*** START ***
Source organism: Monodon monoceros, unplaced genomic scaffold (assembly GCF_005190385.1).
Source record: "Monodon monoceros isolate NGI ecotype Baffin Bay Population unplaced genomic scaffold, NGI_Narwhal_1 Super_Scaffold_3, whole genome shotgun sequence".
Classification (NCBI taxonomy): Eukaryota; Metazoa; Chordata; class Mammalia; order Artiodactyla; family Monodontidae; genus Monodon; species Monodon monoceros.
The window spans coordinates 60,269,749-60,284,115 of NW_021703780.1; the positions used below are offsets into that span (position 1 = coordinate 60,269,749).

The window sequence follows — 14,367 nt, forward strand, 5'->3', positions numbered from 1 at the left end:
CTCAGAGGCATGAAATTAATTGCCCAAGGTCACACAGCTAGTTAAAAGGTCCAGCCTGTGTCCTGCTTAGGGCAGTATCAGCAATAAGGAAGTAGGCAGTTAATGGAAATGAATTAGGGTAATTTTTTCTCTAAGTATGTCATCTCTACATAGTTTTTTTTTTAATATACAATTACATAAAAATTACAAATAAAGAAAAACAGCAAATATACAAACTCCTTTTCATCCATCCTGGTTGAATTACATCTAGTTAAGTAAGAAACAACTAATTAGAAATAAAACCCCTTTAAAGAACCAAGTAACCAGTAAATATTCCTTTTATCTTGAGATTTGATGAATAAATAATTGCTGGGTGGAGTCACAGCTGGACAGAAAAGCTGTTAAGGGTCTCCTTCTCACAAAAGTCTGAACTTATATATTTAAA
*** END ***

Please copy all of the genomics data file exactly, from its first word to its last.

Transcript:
Source organism: Monodon monoceros, unplaced genomic scaffold (assembly GCF_005190385.1).
Source record: "Monodon monoceros isolate NGI ecotype Baffin Bay Population unplaced genomic scaffold, NGI_Narwhal_1 Super_Scaffold_3, whole genome shotgun sequence".
Classification (NCBI taxonomy): Eukaryota; Metazoa; Chordata; class Mammalia; order Artiodactyla; family Monodontidae; genus Monodon; species Monodon monoceros.
The window spans coordinates 60,269,749-60,284,115 of NW_021703780.1; the positions used below are offsets into that span (position 1 = coordinate 60,269,749).

The window sequence follows — 14,367 nt, forward strand, 5'->3', positions numbered from 1 at the left end:
CTCAGAGGCATGAAATTAATTGCCCAAGGTCACACAGCTAGTTAAAAGGTCCAGCCTGTGTCCTGCTTAGGGCAGTATCAGCAATAAGGAAGTAGGCAGTTAATGGAAATGAATTAGGGTAATTTTTTCTCTAAGTATGTCATCTCTACATAGTTTTTTTTTTAATATACAATTACATAAAAATTACAAATAAAGAAAAACAGCAAATATACAAACTCCTTTTCATCCATCCTGGTTGAATTACATCTAGTTAAGTAAGAAACAACTAATTAGAAATAAAACCCCTTTAAAGAACCAAGTAACCAGTAAATATTCCTTTTATCTTGAGATTTGATGAATAAATAATTGCTGGGTGGAGTCACAGCTGGACAGAAAAGCTGTTAAGGGTCTCCTTCTCACAAAAGTCTGAACTTATATATTTAAA